Hilbert Functions of Chopped Ideals


This page contains auxiliary code, data and visualizations to the paper:
Fulvio Gesmundo, Leonie Kayser, and Simon Telen. Hilbert Functions of Chopped Ideals
MIS-Preprint: 7/2023 arXiv: 2307.02560

Abstract. A chopped ideal is obtained from a homogeneous ideal by considering only the generators of a fixed degree. We investigate cases in which the chopped ideal defines the same finite set of points as the original one-dimensional ideal. The complexity of computing these points from the chopped ideal is governed by the Hilbert function and regularity. We conjecture values for these invariants and prove them in many cases. We show that our conjecture is of practical relevance for symmetric tensor decomposition.

On this page you can find the code and data used to prove Theorem 5.1 and the implementation of numerical symmetric tensor decomposition using eigenvalue methods in Julia. We also indicate how to verify and reproduce our computational claims. Additionally we show some visualizations for the case example of 18 points in the plane and of the saturation gaps.

18 points in the plane

We recall the setting of the paper. Let \(Z=\{z_1,\dots,z_r\}\subseteq \mathbb{P}^n\) be a general set of points, and \(d\geq 0\). We are interested in comparing the ideals \(I := I(Z)\) and \(I_{\langle d \rangle} := \langle I_d\rangle_S\), in particular, when the graded components coincide. This problem occurs somewhat naturally in the setting of “low rank” symmetric tensor decomposition, when only equations of a certain degree are readily availably.

The smallest interesting example occurs for \(r=18\) general points \(Z\) in the plane. In the tensor setting, this corresponds to a general rank \(18\) form of degree \(10\) in \(3\) variables.

loadPackage "Points"
I = randomPoints(2,18);
Ichop = ideal super basis(5,I);
I == Ichop
for t to 10 list {t, hilbertFunction(t,I), hilbertFunction(t,Ichop)}

The lowest nonzero component \(I_5\) is generated by \(\binom{5+2}{2} - 18 = 3\) quintics \(q_1,q_2,q_3\), here is a randomly generated example:

A rendering of three linearly independent quintics passing through 18 general points in the real plane.

These polynomials do not generate \(I\), indeed, there is a minimal generator in \(I_6\) is missing. The Hilbert functions of the two ideals are as follows:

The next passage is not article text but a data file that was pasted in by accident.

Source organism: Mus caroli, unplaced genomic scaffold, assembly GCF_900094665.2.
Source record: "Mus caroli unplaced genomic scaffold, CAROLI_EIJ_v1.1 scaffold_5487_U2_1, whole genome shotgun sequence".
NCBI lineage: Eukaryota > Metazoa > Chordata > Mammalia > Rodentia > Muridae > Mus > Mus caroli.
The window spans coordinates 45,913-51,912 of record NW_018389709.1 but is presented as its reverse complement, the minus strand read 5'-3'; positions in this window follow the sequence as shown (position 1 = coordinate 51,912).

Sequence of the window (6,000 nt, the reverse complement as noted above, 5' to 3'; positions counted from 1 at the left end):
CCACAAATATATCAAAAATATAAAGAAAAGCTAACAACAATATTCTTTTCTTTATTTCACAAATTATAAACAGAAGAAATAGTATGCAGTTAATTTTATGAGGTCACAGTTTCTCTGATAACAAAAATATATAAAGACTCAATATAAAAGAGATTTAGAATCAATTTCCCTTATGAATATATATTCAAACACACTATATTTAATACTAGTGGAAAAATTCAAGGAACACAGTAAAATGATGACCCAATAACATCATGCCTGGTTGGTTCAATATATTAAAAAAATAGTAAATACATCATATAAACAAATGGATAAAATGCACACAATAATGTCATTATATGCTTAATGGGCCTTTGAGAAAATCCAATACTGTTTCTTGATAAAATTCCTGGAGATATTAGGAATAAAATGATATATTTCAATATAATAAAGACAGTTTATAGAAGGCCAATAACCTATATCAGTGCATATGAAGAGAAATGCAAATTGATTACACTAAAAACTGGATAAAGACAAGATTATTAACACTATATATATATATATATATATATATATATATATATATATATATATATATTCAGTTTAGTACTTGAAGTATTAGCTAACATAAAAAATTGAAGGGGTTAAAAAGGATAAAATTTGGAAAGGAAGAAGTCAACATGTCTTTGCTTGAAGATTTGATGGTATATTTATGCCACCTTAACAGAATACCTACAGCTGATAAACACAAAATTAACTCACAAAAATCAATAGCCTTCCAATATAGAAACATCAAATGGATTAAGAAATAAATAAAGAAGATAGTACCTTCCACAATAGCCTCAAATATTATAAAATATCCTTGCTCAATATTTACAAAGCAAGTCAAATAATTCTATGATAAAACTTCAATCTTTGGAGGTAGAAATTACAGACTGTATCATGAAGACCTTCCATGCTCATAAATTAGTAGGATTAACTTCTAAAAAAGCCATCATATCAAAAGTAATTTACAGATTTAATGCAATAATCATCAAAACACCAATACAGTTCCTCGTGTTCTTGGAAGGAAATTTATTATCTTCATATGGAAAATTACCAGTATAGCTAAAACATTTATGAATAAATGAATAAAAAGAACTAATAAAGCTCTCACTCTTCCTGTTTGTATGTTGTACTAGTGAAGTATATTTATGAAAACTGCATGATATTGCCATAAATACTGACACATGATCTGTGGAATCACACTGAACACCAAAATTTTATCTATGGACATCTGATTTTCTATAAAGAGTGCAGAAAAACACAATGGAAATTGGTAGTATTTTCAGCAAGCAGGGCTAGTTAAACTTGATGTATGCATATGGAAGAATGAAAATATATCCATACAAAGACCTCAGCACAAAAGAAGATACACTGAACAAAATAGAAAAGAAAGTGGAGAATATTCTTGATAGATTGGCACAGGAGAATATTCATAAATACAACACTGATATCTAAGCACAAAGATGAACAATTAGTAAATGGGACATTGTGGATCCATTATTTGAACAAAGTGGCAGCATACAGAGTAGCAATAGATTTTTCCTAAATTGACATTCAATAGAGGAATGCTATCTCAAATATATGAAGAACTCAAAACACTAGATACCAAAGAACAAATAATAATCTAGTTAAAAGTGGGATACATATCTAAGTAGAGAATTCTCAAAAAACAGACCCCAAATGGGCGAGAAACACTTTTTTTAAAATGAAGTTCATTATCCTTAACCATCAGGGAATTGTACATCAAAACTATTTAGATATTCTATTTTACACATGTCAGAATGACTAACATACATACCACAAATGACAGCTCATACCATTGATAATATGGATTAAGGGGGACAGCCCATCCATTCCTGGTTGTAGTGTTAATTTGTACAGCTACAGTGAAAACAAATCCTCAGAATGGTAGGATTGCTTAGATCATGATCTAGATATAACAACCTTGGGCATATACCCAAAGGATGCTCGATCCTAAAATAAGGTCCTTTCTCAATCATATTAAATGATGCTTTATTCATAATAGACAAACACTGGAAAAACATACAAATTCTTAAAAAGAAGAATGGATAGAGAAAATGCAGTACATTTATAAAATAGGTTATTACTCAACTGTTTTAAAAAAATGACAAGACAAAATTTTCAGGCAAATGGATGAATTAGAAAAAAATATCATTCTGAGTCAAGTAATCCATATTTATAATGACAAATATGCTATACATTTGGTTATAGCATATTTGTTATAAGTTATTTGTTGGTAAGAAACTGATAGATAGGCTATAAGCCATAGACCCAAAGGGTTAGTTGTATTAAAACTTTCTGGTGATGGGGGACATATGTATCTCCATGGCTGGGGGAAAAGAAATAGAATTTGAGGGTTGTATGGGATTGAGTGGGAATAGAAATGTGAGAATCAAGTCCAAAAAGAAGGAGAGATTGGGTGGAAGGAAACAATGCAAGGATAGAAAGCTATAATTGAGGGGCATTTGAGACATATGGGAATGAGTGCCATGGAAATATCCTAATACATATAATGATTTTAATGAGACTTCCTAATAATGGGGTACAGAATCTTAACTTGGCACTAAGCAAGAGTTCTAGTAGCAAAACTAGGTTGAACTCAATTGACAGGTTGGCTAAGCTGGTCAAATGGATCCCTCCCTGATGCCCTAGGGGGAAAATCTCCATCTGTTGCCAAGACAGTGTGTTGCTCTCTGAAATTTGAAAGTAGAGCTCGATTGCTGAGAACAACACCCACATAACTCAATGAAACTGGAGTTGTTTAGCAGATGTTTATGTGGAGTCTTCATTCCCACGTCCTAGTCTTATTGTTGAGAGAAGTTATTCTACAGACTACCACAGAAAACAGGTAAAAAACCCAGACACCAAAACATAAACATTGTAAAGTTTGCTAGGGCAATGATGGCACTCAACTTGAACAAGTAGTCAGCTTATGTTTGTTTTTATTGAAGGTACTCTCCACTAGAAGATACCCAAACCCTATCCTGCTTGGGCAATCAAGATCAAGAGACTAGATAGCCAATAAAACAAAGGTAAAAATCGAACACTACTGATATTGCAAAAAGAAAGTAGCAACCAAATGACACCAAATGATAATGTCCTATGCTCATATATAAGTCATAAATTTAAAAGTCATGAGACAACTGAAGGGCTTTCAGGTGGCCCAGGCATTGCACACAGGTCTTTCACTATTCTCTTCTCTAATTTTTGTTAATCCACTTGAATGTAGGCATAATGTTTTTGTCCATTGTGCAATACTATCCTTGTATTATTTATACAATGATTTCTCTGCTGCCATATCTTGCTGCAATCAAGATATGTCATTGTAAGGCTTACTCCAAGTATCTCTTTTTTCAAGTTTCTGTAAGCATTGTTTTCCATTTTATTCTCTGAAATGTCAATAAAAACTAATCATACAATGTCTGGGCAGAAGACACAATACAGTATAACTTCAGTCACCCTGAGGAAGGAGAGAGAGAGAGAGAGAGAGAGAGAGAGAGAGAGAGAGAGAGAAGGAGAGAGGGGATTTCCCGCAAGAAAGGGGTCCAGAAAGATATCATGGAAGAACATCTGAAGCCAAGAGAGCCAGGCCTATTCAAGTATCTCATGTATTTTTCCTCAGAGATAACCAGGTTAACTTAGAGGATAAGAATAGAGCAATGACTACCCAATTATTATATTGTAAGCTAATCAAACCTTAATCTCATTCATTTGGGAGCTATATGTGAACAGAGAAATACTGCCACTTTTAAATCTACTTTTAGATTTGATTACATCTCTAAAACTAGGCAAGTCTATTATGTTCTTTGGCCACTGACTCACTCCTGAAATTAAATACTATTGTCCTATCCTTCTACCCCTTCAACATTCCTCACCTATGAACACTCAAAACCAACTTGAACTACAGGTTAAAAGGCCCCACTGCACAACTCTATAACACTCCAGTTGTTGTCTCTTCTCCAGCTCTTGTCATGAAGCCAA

The Hilbert functions of the ideal of 18 general points in the plane, and of the chopped ideal in degree 5. These functions agree except in degree 6 where the missing sextic lives.

Which generator of \(I_6\) is missing? Splitting the points in groups of \(9+9\), there is a unique cubic through each group. Their product spans a complement of \((I_{\langle 5 \rangle})_6\) in \(I_6\) (Proposition 3.1). Here is one such partition in the previous example:

Two cubic curves passing through 9 of the 18 points from before.

Verifying the conjecture - Thm. 5.1

To verify cases of the Expected Syzygy Conjecture you need Macaulay2 and the file ChoppedIdeals.m2. To test a specific case \((n,r)\) you can simply type

load "ChoppedIdeals.m2";
(n,r) = (2,31);
(Z,I) = testCase(n,r);

To verify our certificates download them from KEEPER (you can also select a subset or only specific files). Place the text files in a directory together with ChoppedIdeals.m2.

load "ChoppedIdeals.m2";
verifyDirectory "."

You may want to organize them in a different directory, then you have to replace "." in the previous line. You can also certify individual certificates, e.g. “d07_r0032.txt” using

verifyCertificate "d07_r0031.txt"

For details about the computation check the commented Macaulay2 code.

Numerical experiments with Julia

To test the numerical symmetric tensor application of chopped ideals download the Julia code Catalecticant.zip. Extract the files and follow the instructions in “examples.jl”, after loading the packages you can execute the example file line by line and follow along.

Visualizing the saturation gaps

The following diagrams show the saturation gaps for various numbers of general points. The case of 18 points in the plane is the gap \([5,7]\). Generally, a gap \([d,d+e_0]\) indicates that \(d\) is the lowest degree in which \(I(Z)\) has equations (also its Hilbert regularity) and \(e_0>0\) is minimal such that \((I_{\langle d \rangle})_{d+e_0} = I_{d+e_0}\). This is the interval in which the Hilbert function \(h_{S/I_{\langle d \rangle}}(t)\) will exceed \(h_{S/I}(t)\) in the case \(e_0>1\).

The expected saturation gaps for r at most 118 points in the plane. The expected saturation gaps for r at most 117 points in P3.

Project page created: 10/07/2023

Project contributors: Fulvio Gesmundo, Leonie Kayser, Simon Telen

Corresponding author of this page: Leonie Kayser, kayser@mis.mpg.de

Macaulay2 code written by: Leonie Kayser

Julia code written by: Simon Telen

Software used: Macaulay2 (v1.21), Julia (v1.8.3)

System setup used:

  • Macaulay2 (v1.21): MPI MiS Compute Server (4x 18-Core Intel Xeon E7-8867 v4 at 2.4 GHz, 3072 GB RAM)

  • Julia (v1.8.3): MacBook Pro with Intel Core i7 processor at 2.6 GHz, 16 GB RAM

License for code of this project page: MIT License (https://spdx.org/licenses/MIT.html)

License for all other content of this project page (text, images, …): CC BY 4.0 (https://creativecommons.org/licenses/by/4.0/)

Last updated 12/10/2023.